By Julia Parker.
What if the choice you make right now would cut catch rates of commercial fisheries in South Carolina by more than 50% for the next 2-3 years? What if your choice would basically end recreational fishing? What if it would kill or injure the remaining 400 Atlantic Right Whales that migrate through SC waters to calving grounds off Georgia? What if 138,000 dolphins and whales were killed or lost their hearing because of your decision?
Imagine standing chest deep in the ocean off the Grand Strand, waiting for a wave to body surf, when you hear and feel a deep sonic boom coming from the water. Ten seconds later, it happens again. And again. You turn out to sea to discover the source, and notice there are no recreational boats on the horizon. For that matter, there are no shrimp trawlers. There are no fishermen on shore. What’s going on?
Imagine standing on that same Grand Strand beach ten years from now. Looking out over the ocean, you see oil rigs dotting the horizon. Drawing in a deep breath of on-shore breeze, you notice the stench of exhaust from the burning of unwanted gases wafting in from the rigs. A walk along the beach is interrupted by a pipeline bringing in oil. And what are those black nuggets in the sand? Tar balls of congealed oil. What happened to my pristine beach?
The petroleum industry and the federal government want to develop undersea oil and gas (O&G) reserves off the Atlantic coast, and the entire coast, from New England to the Florida Keys is in their sights. The exploration, development, and subsequent drilling of oil reserves off the SC coast could have major impacts on the 60 miles of white sand beaches known as the Grand Strand.
The first step in undersea O&G exploration is seismic testing of the sea floor to determine whether oil is likely to be found in an area. Arrays of powerful air guns that are louder than howitzers are towed behind boats, and fired every 10-15 seconds, 24 hours/day, for weeks to months at a time. The sound travels to the sea floor and bounces back to sensors on the boat that “read” the ocean floor and indicate whether oil deposits are likely in the area. The sound is intense in the immediate area, and can travel thousands of square miles. Marine mammals that rely on echolocation are extremely stressed by being in or near this “war zone.” Fish exit the area. Shellfish and crustaceans stop breeding and develop shell deformations. The entire marine ecosystem is negatively affected by the constant bombardment. The Bureau of Ocean Energy Management (BOEM), which leases ocean tracts to developers, estimates that 138,000 marine mammals will be killed or injured by each of the five companies who have applied to perform seismic testing of the Atlantic continental shelf. And testing will continue for years.
Seismic testing characterizes the undersea rock strata that might house oil deposits. To know with surety, the prospective site must be drilled. So, even after damage to the marine animals is done, there’s no guarantee of payback.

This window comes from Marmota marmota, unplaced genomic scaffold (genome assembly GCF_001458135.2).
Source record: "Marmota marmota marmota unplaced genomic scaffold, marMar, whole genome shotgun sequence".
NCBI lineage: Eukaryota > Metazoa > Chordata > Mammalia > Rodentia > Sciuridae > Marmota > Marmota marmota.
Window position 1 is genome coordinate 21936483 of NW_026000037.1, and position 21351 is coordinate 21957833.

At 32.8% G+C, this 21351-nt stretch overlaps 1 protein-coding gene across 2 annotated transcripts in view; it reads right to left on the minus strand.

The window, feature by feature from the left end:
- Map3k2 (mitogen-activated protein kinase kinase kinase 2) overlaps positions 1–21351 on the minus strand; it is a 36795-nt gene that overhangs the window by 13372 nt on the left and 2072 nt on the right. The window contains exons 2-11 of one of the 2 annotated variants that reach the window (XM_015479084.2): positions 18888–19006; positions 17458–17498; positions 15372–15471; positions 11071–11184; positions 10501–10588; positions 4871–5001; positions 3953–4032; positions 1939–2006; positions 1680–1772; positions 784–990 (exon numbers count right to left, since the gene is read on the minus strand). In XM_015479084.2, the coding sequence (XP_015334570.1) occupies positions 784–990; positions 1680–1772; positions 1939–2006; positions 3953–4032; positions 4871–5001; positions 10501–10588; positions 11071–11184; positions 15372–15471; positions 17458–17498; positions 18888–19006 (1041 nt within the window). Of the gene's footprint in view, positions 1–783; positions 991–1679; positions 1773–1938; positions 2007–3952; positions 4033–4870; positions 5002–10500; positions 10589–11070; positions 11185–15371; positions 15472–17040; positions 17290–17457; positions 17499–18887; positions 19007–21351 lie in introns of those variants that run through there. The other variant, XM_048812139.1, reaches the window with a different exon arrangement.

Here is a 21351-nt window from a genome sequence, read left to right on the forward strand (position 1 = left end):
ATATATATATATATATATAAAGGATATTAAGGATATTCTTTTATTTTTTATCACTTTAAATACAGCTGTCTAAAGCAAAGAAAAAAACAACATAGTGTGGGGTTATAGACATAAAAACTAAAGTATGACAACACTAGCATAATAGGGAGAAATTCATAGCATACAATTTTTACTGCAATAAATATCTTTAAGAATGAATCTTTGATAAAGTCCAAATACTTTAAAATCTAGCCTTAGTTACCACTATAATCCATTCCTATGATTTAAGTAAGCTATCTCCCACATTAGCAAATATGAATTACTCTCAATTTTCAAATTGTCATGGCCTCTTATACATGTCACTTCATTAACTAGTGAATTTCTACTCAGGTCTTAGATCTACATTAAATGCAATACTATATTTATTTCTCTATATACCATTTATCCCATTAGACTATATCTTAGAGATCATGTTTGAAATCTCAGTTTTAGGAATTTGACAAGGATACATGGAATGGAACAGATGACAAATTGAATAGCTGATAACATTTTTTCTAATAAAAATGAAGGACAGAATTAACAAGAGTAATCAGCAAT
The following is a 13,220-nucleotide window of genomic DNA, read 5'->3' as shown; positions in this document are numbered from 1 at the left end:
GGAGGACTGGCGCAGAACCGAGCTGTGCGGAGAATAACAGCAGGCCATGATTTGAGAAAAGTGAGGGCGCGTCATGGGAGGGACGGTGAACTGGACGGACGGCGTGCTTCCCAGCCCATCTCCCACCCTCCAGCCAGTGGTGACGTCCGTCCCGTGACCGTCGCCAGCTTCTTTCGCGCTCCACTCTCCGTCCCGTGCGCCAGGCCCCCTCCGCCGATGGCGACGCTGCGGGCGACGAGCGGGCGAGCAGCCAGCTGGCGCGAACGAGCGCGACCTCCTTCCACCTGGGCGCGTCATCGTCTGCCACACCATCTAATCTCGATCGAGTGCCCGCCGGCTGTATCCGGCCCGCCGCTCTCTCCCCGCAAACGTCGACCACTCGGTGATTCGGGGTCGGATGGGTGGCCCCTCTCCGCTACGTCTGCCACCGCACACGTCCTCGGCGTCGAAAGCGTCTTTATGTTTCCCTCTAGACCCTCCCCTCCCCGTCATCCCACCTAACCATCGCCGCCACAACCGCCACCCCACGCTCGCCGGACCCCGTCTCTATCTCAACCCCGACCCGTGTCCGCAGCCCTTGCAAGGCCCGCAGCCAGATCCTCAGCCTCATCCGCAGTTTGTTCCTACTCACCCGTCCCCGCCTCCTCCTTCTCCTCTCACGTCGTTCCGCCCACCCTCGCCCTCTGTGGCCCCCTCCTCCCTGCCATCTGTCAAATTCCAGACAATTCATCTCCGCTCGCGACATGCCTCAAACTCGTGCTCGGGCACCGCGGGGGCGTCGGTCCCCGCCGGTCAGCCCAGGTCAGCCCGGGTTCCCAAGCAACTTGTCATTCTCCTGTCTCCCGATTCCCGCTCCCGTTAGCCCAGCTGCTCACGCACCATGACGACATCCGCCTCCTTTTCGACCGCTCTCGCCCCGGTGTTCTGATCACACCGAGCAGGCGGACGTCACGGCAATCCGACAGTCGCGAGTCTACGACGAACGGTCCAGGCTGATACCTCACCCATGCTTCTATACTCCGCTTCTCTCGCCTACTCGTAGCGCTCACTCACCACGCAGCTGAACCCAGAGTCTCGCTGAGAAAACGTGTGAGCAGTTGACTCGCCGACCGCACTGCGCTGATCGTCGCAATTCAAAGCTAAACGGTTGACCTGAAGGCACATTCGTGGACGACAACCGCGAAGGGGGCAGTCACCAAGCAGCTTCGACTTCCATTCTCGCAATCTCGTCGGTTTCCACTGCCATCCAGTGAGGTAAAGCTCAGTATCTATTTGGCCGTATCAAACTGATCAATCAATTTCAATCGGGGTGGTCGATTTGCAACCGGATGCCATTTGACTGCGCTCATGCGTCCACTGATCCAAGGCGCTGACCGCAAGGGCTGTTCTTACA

What about that “payback?” Although proponents of offshore drilling claim oil and gas (O&G) from SC will help America reach energy independence, the fact is, due to fracking, America is now the world’s largest producer of oil and gas, with an 80-100 year supply.
Proponents also cite increases in state revenue and jobs as a result of drilling. However, under present law, O&G revenue goes to the Federal, not State governments! As to jobs, skilled oil rig workers are highly specialized nomads who move from rig to rig for 2-3 weeks, then return to their homes elsewhere for time off. Some support jobs will be created locally, but they are likely to be low paying, high-risk, and/or temporary.
What are the costs of developing offshore O&G resources to SC?
During the seismic testing phase, marine life in our oceans will be extremely stressed. Commercial fish catch rates can be reduced up to 50% in areas where the sound travels with higher reductions in the immediate test area. The South Atlantic Fishery Management Council foresees a major negative impact on carefully managed commercial and recreational fisheries off SC if testing is permitted.
During the drilling and pumping phase, oil spills are always a risk. While human error has caused the most severe spills, weather has caused 55% of all offshore oil spills. Hurricanes Katrina and Rita destroyed 114 oil rigs in the Gulf in 2005. With our location in the hurricane belt, SC coastal rigs will be at major risk for an oil spill… a disaster that could kill tourism for years, at a cost of billions in revenue, property value, and fisheries.
The prize for O&G development off the SC coast, if all recoverable offshore resources are commercialized, is six days of US consumption (at current usage rates). The O&G harvested would be sold offshore because the US doesn’t need it.
What if you could make a choice right now?
You can. MOST IMPORTANT: The National Marine Fisheries Service has extended its public comment period on seismic testing to July 21. See the article, July 6 Deadline to Say “No” to Injuring, Killing Hundreds of Thousands of Whales, Dolphins, Sea Life for how to comment.
Follow and share Stop Offshore Drilling in the Atlantic (SODA) on Facebook.
In addition, write, email, or call U.S. Representative Tom Rice, Governor Henry McMaster, and Horry County Council Chair Mark Lazarus right now to oppose O&G development off the Grand Strand.
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U.S. Representative Tom Rice
Grand Strand Regional Office:
2411 N. Oak Street
Myrtle Beach, SC 29577
Washington, DC Office:
223 Cannon House Office Building
Washington, DC 20515
South Carolina Governor Henry McMaster
1100 Gervais Street
Columbia, South Carolina 29201
Horry County Council Chair Mark Lazarus
P.O. Box 1236
Conway, SC 29528
1301 Second Avenue
Conway, SC 29526
8:00AM – 5:00PM
Monday – Friday